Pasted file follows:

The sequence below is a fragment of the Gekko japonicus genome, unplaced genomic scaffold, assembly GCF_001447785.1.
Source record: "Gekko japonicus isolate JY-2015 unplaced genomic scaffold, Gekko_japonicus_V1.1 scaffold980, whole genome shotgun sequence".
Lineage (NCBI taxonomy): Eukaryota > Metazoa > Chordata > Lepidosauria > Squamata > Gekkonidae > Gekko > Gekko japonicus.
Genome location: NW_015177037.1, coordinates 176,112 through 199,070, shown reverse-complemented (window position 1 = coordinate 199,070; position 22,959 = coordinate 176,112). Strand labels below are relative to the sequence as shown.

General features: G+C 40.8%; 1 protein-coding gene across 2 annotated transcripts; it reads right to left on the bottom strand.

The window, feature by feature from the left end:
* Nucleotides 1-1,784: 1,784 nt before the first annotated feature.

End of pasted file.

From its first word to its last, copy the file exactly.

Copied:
The sequence below is a fragment of the Gekko japonicus genome, unplaced genomic scaffold, assembly GCF_001447785.1.
Source record: "Gekko japonicus isolate JY-2015 unplaced genomic scaffold, Gekko_japonicus_V1.1 scaffold980, whole genome shotgun sequence".
Lineage (NCBI taxonomy): Eukaryota > Metazoa > Chordata > Lepidosauria > Squamata > Gekkonidae > Gekko > Gekko japonicus.
Genome location: NW_015177037.1, coordinates 176,112 through 199,070, shown reverse-complemented (window position 1 = coordinate 199,070; position 22,959 = coordinate 176,112). Strand labels below are relative to the sequence as shown.

General features: G+C 40.8%; 1 protein-coding gene across 2 annotated transcripts; it reads right to left on the bottom strand.

The window, feature by feature from the left end:
* Nucleotides 1-1,784: 1,784 nt before the first annotated feature.